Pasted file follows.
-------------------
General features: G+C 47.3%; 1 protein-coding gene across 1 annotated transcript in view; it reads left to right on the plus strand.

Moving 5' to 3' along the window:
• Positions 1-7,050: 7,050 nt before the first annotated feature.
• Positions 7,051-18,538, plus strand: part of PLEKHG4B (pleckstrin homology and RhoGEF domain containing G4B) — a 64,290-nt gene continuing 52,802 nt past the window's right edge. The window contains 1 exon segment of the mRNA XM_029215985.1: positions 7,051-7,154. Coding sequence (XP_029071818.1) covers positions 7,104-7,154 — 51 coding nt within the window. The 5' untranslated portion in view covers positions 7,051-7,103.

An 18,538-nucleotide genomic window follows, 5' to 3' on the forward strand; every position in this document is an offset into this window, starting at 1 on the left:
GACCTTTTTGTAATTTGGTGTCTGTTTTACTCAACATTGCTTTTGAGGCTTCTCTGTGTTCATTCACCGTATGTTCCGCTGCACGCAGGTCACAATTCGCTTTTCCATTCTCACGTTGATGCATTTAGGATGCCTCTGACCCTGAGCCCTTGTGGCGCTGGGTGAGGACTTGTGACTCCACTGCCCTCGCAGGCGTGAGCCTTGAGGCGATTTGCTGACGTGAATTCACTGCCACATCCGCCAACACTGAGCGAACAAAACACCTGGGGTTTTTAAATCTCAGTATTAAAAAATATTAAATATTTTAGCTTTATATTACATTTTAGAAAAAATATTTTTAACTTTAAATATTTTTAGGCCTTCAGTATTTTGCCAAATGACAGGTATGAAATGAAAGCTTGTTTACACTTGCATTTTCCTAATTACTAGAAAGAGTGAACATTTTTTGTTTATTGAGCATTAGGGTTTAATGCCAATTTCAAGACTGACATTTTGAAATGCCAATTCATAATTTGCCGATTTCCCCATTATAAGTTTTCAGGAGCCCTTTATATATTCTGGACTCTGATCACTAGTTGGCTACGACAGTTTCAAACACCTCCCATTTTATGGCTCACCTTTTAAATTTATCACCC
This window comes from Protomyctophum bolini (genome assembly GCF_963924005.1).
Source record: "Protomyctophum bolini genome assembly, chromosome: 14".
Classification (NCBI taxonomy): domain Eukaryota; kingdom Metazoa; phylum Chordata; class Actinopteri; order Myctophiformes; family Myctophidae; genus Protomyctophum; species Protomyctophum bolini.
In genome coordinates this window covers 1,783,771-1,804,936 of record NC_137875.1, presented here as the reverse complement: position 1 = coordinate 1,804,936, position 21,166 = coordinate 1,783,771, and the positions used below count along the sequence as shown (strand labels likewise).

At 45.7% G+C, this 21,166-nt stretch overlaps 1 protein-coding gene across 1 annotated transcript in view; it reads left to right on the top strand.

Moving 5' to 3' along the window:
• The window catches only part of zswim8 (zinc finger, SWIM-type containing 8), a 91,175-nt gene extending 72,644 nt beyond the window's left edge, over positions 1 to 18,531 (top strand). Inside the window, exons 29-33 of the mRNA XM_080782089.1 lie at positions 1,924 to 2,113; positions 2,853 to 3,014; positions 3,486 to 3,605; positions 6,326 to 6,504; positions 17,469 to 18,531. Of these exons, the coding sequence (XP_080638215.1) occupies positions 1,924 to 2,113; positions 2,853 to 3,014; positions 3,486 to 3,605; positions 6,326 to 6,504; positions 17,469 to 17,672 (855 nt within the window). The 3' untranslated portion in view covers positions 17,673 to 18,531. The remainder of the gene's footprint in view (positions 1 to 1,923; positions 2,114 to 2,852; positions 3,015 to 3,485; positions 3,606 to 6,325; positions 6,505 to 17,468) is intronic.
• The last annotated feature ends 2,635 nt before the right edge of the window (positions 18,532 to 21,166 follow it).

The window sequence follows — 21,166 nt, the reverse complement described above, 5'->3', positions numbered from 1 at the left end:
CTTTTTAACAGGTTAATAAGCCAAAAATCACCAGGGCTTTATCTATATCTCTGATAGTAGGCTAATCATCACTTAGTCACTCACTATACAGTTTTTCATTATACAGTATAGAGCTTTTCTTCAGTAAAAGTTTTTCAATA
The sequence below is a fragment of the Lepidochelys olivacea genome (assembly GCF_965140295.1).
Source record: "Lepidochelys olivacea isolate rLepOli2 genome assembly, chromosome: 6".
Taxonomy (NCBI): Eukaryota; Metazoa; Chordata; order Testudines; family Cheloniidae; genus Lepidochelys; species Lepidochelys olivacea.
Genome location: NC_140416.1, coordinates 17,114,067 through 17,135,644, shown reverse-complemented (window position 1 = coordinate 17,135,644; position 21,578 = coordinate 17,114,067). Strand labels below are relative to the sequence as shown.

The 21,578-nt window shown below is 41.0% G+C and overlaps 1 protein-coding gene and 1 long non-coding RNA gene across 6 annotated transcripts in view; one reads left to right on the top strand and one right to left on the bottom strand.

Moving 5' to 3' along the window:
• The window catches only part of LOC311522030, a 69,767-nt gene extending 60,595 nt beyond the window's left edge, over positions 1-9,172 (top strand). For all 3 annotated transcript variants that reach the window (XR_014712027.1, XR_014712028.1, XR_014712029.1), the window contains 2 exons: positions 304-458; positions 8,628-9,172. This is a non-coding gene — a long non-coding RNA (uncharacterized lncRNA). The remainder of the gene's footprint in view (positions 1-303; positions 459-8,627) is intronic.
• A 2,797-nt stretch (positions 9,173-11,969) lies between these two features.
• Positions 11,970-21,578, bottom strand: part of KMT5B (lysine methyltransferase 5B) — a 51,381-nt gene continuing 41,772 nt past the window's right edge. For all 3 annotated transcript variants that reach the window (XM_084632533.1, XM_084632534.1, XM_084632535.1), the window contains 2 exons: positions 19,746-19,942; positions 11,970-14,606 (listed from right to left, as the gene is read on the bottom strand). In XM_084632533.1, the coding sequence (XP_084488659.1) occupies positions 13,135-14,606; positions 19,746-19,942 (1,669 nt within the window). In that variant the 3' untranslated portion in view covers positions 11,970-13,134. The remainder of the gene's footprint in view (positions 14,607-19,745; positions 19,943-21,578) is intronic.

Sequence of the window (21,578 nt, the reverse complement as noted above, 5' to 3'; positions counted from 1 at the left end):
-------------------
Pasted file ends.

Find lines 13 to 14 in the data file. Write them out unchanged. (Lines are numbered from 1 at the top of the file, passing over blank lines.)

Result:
• The window catches only part of zswim8 (zinc finger, SWIM-type containing 8), a 91,175-nt gene extending 72,644 nt beyond the window's left edge, over positions 1 to 18,531 (top strand). Inside the window, exons 29-33 of the mRNA XM_080782089.1 lie at positions 1,924 to 2,113; positions 2,853 to 3,014; positions 3,486 to 3,605; positions 6,326 to 6,504; positions 17,469 to 18,531. Of these exons, the coding sequence (XP_080638215.1) occupies positions 1,924 to 2,113; positions 2,853 to 3,014; positions 3,486 to 3,605; positions 6,326 to 6,504; positions 17,469 to 17,672 (855 nt within the window). The 3' untranslated portion in view covers positions 17,673 to 18,531. The remainder of the gene's footprint in view (positions 1 to 1,923; positions 2,114 to 2,852; positions 3,015 to 3,485; positions 3,606 to 6,325; positions 6,505 to 17,468) is intronic.
• The last annotated feature ends 2,635 nt before the right edge of the window (positions 18,532 to 21,166 follow it).